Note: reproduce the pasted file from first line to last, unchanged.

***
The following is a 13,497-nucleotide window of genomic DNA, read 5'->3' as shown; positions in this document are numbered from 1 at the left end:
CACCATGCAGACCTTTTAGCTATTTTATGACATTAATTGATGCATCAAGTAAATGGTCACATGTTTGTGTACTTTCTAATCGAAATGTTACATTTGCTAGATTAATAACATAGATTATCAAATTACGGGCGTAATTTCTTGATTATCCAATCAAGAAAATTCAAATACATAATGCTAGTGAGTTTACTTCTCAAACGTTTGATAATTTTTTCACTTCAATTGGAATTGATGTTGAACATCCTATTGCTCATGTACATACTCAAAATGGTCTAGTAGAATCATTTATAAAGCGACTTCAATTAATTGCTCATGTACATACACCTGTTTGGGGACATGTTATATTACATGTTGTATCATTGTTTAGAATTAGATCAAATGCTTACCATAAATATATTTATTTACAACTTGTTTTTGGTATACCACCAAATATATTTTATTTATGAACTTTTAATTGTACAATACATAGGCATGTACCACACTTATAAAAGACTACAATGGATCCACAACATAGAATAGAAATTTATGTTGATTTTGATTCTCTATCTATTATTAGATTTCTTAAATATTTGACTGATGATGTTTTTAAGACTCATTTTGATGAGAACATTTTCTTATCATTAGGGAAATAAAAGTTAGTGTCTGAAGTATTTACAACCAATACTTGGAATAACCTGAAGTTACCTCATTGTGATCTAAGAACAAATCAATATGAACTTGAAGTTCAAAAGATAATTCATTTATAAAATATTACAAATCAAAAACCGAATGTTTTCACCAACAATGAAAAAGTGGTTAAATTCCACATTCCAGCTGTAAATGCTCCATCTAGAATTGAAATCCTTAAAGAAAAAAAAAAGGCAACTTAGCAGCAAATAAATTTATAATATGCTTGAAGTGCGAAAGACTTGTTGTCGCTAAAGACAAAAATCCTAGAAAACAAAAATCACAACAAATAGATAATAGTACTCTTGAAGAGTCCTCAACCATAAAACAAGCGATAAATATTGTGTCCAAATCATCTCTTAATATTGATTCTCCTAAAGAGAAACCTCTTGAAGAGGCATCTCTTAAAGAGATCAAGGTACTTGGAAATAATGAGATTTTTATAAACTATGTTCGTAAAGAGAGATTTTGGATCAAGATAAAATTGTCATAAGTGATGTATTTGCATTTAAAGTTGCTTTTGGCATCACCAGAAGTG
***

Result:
The following is a 13,497-nucleotide window of genomic DNA, read 5'->3' as shown; positions in this document are numbered from 1 at the left end:
CACCATGCAGACCTTTTAGCTATTTTATGACATTAATTGATGCATCAAGTAAATGGTCACATGTTTGTGTACTTTCTAATCGAAATGTTACATTTGCTAGATTAATAACATAGATTATCAAATTACGGGCGTAATTTCTTGATTATCCAATCAAGAAAATTCAAATACATAATGCTAGTGAGTTTACTTCTCAAACGTTTGATAATTTTTTCACTTCAATTGGAATTGATGTTGAACATCCTATTGCTCATGTACATACTCAAAATGGTCTAGTAGAATCATTTATAAAGCGACTTCAATTAATTGCTCATGTACATACACCTGTTTGGGGACATGTTATATTACATGTTGTATCATTGTTTAGAATTAGATCAAATGCTTACCATAAATATATTTATTTACAACTTGTTTTTGGTATACCACCAAATATATTTTATTTATGAACTTTTAATTGTACAATACATAGGCATGTACCACACTTATAAAAGACTACAATGGATCCACAACATAGAATAGAAATTTATGTTGATTTTGATTCTCTATCTATTATTAGATTTCTTAAATATTTGACTGATGATGTTTTTAAGACTCATTTTGATGAGAACATTTTCTTATCATTAGGGAAATAAAAGTTAGTGTCTGAAGTATTTACAACCAATACTTGGAATAACCTGAAGTTACCTCATTGTGATCTAAGAACAAATCAATATGAACTTGAAGTTCAAAAGATAATTCATTTATAAAATATTACAAATCAAAAACCGAATGTTTTCACCAACAATGAAAAAGTGGTTAAATTCCACATTCCAGCTGTAAATGCTCCATCTAGAATTGAAATCCTTAAAGAAAAAAAAAAGGCAACTTAGCAGCAAATAAATTTATAATATGCTTGAAGTGCGAAAGACTTGTTGTCGCTAAAGACAAAAATCCTAGAAAACAAAAATCACAACAAATAGATAATAGTACTCTTGAAGAGTCCTCAACCATAAAACAAGCGATAAATATTGTGTCCAAATCATCTCTTAATATTGATTCTCCTAAAGAGAAACCTCTTGAAGAGGCATCTCTTAAAGAGATCAAGGTACTTGGAAATAATGAGATTTTTATAAACTATGTTCGTAAAGAGAGATTTTGGATCAAGATAAAATTGTCATAAGTGATGTATTTGCATTTAAAGTTGCTTTTGGCATCACCAGAAGTG